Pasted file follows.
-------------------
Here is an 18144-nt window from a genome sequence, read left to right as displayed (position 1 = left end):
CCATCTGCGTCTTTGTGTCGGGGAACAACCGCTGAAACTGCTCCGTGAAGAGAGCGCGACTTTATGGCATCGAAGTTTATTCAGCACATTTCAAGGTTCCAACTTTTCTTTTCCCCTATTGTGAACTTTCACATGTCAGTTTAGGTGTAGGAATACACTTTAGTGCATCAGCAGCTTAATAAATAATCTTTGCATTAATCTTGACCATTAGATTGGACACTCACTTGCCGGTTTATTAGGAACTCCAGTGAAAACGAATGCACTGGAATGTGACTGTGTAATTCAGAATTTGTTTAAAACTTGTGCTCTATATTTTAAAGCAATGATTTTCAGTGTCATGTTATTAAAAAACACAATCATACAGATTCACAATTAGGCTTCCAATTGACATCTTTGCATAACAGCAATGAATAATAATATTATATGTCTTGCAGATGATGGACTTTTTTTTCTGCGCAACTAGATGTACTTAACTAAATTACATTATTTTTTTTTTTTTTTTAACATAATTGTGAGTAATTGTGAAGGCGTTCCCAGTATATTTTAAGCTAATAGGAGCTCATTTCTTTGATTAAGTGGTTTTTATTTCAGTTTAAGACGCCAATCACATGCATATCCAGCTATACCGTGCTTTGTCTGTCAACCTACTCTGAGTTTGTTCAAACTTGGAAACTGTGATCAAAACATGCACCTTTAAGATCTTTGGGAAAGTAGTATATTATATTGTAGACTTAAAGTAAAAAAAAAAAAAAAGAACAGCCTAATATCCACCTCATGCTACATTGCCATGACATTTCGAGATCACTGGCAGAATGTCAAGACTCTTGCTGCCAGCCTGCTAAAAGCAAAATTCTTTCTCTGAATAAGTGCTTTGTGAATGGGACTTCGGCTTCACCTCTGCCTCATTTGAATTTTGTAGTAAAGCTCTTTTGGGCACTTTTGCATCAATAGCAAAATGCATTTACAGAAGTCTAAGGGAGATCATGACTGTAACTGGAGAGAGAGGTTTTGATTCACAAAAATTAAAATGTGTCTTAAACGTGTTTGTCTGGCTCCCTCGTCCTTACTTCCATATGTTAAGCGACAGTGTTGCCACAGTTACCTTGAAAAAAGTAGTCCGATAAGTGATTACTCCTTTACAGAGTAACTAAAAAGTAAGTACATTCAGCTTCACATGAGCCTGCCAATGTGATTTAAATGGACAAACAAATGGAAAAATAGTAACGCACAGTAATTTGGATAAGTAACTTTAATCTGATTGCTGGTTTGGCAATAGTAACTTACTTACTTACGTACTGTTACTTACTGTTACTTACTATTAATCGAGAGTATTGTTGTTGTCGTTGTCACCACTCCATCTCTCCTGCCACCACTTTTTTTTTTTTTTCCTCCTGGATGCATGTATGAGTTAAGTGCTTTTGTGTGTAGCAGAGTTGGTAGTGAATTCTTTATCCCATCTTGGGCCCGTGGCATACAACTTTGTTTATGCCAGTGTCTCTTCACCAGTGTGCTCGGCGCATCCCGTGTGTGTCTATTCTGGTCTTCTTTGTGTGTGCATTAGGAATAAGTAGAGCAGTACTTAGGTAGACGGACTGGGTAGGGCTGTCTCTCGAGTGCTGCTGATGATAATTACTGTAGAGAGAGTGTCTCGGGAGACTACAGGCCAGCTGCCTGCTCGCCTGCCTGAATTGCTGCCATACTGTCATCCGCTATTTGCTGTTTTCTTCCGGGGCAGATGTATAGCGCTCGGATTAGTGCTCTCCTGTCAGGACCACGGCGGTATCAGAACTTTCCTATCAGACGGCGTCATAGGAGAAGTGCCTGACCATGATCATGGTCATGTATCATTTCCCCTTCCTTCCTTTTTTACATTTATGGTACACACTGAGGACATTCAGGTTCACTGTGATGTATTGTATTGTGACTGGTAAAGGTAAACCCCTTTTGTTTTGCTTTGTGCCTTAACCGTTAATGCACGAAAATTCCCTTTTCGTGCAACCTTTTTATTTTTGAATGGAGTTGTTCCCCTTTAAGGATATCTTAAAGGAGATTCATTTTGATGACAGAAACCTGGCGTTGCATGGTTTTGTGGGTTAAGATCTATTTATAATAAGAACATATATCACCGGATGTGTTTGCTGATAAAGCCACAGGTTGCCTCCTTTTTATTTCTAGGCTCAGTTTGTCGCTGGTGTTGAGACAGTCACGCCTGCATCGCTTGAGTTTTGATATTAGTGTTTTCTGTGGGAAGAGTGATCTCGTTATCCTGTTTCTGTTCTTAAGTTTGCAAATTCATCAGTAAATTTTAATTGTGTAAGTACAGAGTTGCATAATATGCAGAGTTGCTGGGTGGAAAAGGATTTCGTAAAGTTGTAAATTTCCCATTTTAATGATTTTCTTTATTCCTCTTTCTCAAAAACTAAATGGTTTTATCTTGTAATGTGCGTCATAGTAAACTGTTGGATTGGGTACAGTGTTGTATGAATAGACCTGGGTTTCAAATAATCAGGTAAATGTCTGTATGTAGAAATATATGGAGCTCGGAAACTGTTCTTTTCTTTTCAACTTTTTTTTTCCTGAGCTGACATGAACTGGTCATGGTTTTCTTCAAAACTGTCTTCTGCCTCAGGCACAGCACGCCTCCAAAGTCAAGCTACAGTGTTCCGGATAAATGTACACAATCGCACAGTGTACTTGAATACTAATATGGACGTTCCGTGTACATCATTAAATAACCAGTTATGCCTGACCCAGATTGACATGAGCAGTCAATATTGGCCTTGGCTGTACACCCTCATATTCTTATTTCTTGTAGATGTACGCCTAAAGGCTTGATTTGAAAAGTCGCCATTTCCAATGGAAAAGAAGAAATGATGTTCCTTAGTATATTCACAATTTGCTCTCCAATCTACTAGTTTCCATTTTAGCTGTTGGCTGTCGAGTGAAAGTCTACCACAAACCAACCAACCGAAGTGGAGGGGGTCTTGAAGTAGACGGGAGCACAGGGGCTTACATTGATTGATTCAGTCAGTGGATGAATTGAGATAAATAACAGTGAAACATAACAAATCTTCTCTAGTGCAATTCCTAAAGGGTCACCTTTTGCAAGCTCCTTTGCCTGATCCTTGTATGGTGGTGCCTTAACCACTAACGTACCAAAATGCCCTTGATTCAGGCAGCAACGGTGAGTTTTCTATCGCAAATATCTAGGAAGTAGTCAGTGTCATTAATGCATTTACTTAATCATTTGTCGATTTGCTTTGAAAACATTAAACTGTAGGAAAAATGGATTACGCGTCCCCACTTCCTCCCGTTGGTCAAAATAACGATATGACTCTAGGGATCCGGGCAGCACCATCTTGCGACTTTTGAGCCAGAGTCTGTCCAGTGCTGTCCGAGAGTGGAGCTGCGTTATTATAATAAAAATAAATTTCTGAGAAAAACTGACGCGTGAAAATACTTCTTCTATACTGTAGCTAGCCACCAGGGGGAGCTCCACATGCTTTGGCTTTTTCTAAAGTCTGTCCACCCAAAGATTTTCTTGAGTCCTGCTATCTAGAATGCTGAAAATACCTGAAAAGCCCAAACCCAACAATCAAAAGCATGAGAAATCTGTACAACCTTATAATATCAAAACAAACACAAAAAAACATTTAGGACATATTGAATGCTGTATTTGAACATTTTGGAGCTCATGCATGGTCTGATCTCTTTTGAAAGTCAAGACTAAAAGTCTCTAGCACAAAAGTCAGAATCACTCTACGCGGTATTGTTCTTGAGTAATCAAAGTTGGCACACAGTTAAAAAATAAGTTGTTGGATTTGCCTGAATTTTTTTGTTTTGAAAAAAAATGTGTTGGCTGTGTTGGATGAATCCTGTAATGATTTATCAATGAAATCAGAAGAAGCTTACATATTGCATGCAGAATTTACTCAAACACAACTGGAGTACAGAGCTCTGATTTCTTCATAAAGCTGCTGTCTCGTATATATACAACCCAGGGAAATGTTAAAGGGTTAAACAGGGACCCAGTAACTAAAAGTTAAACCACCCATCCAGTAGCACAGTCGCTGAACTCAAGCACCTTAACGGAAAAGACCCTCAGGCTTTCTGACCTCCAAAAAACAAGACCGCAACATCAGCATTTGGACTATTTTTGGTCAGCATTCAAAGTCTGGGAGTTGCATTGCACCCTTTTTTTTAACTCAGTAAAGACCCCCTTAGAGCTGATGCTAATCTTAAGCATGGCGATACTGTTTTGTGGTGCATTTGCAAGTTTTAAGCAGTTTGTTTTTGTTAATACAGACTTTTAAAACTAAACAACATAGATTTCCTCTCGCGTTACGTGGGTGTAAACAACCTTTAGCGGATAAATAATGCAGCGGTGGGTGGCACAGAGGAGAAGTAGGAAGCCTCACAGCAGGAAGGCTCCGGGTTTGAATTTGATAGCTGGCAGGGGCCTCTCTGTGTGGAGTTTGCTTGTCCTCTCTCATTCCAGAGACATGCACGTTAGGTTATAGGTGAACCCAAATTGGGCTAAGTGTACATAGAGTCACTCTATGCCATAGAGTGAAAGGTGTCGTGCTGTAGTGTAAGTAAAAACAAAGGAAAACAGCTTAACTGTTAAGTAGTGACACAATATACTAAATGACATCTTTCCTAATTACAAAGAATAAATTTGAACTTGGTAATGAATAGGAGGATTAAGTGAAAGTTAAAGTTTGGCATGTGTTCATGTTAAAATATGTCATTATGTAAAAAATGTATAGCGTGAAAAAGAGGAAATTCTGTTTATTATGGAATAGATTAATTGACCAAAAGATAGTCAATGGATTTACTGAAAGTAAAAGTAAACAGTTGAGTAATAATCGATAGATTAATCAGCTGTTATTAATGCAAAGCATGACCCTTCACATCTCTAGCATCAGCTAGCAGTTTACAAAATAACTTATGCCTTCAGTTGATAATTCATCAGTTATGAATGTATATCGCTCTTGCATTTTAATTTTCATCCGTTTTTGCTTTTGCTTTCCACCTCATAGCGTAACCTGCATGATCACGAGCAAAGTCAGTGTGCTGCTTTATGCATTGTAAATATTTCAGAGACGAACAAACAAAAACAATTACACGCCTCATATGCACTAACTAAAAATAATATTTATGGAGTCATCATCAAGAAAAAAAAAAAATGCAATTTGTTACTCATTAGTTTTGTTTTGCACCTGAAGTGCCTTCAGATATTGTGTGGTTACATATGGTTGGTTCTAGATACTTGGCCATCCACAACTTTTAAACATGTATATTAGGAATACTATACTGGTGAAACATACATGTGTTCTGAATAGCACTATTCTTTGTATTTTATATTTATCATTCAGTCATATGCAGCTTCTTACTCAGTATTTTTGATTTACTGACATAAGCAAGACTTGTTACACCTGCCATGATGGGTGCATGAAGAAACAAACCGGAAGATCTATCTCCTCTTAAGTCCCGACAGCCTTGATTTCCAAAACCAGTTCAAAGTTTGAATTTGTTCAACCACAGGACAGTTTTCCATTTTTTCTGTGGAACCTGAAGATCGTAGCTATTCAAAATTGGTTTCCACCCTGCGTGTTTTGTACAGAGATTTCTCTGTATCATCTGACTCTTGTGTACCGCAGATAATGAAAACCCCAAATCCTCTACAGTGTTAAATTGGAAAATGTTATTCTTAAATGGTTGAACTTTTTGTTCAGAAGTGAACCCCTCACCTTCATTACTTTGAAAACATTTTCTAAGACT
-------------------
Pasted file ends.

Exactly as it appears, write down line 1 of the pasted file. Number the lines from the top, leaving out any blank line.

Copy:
Here is an 18144-nt window from a genome sequence, read left to right as displayed (position 1 = left end):